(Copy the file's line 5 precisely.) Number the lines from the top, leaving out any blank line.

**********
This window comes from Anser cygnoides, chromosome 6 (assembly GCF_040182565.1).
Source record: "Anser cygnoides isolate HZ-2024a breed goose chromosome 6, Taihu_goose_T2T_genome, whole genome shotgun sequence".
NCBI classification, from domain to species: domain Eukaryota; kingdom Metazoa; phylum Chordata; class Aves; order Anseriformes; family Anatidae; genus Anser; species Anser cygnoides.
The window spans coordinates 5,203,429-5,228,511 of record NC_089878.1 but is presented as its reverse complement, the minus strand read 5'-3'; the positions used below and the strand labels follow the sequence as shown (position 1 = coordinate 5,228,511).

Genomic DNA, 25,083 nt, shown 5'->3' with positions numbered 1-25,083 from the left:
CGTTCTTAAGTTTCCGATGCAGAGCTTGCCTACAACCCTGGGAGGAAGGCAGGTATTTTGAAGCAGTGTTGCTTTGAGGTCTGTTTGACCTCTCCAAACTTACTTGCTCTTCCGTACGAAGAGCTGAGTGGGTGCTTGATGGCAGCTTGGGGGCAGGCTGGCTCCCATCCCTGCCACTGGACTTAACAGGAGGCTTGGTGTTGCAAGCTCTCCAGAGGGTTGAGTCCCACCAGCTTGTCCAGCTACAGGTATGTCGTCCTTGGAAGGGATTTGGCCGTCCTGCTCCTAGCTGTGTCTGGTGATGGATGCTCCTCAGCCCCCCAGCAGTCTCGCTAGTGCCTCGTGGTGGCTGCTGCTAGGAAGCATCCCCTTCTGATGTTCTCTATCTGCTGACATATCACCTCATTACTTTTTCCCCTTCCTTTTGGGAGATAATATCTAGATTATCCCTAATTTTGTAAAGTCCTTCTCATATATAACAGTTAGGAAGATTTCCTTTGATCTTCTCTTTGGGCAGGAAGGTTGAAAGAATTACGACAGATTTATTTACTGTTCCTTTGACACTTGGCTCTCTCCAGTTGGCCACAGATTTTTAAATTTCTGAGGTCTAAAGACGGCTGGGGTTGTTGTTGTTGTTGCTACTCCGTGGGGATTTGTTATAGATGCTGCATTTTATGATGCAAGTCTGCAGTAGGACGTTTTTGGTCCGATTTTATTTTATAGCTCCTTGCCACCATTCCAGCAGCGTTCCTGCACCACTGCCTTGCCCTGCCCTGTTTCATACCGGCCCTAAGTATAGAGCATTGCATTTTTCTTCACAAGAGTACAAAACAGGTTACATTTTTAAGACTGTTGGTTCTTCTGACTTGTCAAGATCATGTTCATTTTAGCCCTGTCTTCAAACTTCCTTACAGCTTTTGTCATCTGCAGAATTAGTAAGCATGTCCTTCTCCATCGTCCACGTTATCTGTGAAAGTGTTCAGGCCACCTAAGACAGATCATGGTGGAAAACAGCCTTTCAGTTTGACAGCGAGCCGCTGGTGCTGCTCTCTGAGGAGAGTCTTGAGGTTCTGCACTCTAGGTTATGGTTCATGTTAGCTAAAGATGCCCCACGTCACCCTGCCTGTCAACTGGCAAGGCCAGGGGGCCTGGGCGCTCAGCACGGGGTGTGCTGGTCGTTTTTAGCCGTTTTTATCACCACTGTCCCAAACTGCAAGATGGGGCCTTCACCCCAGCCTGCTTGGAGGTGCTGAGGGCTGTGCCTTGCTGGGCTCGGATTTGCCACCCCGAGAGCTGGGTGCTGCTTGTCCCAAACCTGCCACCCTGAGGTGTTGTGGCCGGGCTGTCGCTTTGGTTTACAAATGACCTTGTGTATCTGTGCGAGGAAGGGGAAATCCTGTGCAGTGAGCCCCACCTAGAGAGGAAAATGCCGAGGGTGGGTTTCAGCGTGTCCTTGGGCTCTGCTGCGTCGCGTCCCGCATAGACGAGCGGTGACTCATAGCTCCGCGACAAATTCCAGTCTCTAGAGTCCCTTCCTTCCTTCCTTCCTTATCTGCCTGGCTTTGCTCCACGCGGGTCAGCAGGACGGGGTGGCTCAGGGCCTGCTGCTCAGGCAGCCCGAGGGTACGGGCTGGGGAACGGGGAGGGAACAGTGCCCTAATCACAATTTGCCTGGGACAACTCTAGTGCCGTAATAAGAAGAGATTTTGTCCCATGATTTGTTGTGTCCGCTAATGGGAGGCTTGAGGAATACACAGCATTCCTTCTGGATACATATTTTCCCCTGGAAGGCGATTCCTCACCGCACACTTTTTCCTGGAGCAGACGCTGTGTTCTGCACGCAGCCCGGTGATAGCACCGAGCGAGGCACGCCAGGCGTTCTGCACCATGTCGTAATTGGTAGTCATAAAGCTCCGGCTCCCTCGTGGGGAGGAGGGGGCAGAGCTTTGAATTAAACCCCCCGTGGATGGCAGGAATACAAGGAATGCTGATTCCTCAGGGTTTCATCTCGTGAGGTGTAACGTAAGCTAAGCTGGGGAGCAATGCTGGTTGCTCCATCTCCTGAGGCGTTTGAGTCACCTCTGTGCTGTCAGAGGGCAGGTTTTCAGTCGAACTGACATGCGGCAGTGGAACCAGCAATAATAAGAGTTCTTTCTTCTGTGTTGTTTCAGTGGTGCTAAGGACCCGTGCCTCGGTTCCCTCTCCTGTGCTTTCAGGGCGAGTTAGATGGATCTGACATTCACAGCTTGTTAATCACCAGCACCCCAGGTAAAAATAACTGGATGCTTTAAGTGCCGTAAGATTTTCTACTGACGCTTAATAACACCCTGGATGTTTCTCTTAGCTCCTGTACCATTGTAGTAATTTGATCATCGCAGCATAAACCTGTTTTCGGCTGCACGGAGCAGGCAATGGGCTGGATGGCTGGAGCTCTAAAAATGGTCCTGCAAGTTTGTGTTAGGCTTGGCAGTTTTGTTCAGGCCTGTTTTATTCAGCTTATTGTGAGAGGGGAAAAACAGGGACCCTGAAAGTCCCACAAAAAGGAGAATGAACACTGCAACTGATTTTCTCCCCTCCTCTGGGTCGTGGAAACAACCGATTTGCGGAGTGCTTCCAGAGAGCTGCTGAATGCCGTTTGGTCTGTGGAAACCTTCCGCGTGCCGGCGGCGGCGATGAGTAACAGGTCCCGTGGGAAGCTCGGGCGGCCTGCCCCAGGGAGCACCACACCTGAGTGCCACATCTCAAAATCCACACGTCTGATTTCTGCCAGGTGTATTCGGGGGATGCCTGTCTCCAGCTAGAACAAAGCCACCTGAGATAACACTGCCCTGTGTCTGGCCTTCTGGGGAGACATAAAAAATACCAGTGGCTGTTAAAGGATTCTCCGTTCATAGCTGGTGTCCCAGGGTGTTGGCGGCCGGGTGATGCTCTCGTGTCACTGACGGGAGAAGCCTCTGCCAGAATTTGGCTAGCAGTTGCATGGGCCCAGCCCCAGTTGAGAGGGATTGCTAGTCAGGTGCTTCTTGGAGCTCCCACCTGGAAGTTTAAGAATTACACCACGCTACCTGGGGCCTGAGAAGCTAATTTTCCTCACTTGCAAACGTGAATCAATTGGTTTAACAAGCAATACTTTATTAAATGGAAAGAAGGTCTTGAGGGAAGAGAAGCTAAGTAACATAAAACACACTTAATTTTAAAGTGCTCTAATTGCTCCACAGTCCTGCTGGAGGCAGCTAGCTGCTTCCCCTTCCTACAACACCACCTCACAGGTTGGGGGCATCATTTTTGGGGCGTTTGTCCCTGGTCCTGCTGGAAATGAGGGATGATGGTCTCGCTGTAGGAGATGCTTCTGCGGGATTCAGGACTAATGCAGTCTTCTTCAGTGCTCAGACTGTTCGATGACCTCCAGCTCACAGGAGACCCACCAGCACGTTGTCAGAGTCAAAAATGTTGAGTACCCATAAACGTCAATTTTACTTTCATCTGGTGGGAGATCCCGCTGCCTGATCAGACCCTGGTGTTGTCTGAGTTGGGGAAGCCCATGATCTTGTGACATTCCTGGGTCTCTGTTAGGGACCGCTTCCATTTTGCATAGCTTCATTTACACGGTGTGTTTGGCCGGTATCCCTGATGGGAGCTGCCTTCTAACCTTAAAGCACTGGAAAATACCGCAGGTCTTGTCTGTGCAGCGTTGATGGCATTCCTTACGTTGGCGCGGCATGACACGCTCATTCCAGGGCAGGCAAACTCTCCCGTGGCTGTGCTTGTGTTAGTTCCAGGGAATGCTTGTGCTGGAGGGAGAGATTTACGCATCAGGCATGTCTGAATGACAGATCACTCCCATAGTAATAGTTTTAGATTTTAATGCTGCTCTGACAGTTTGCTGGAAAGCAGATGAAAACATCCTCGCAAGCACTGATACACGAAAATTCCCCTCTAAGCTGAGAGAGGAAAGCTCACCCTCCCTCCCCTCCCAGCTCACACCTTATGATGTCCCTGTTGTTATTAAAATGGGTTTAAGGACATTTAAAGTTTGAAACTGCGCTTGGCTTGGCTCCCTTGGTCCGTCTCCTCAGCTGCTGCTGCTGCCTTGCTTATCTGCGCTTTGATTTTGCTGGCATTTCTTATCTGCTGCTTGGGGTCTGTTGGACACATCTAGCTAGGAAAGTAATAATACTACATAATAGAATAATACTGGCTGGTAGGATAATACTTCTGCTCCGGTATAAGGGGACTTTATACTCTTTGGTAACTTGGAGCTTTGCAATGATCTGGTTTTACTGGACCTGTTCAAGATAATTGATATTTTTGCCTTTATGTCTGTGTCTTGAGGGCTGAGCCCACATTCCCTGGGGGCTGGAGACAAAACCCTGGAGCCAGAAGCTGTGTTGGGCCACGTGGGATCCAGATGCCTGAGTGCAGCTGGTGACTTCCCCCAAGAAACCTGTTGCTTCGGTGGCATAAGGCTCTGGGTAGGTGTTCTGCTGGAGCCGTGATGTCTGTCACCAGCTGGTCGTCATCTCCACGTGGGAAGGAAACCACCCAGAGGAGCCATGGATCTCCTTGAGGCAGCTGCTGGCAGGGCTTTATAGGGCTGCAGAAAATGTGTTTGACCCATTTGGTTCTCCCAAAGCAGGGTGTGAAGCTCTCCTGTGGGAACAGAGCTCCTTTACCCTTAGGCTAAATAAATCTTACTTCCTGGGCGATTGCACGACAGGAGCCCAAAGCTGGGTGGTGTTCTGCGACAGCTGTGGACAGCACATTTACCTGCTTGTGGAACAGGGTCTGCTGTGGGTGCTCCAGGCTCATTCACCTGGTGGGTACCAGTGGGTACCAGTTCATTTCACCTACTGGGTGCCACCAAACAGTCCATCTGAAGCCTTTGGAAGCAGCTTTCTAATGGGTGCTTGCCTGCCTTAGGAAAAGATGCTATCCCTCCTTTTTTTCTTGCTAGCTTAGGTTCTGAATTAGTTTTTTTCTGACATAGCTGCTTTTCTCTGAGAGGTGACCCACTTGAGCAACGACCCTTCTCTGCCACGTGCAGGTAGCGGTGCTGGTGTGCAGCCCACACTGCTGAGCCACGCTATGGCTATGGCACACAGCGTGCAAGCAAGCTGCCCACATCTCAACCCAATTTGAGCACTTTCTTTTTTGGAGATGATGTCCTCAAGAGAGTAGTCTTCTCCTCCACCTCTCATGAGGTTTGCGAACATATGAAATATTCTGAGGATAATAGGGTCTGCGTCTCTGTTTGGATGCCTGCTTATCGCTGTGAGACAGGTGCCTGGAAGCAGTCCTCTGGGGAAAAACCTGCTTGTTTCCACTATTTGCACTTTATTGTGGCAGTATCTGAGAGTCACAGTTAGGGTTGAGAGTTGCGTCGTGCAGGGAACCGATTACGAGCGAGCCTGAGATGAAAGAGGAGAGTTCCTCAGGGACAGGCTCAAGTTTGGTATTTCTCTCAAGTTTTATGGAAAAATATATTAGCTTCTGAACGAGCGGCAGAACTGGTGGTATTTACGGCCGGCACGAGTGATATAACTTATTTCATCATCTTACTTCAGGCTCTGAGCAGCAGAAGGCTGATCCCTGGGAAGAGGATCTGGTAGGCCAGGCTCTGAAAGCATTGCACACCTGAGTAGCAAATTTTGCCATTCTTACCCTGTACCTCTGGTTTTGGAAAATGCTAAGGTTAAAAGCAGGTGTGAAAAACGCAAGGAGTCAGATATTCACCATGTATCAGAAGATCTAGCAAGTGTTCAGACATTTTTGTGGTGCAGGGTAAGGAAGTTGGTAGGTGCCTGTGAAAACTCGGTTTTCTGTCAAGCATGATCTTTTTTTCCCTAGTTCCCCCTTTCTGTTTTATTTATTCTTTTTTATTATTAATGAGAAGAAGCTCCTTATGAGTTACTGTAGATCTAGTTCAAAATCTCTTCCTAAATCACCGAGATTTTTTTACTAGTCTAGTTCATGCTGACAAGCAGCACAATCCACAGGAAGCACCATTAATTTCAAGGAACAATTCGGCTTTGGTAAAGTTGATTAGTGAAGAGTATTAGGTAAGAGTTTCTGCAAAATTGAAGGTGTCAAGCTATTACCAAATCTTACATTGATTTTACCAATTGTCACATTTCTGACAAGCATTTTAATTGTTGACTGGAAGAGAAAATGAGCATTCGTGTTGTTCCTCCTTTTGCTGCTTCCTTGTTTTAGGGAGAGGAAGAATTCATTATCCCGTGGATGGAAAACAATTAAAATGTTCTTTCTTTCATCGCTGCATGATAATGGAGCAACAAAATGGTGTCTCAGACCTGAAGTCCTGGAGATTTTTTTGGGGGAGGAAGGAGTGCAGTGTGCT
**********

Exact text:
Genomic DNA, 25,083 nt, shown 5'->3' with positions numbered 1-25,083 from the left: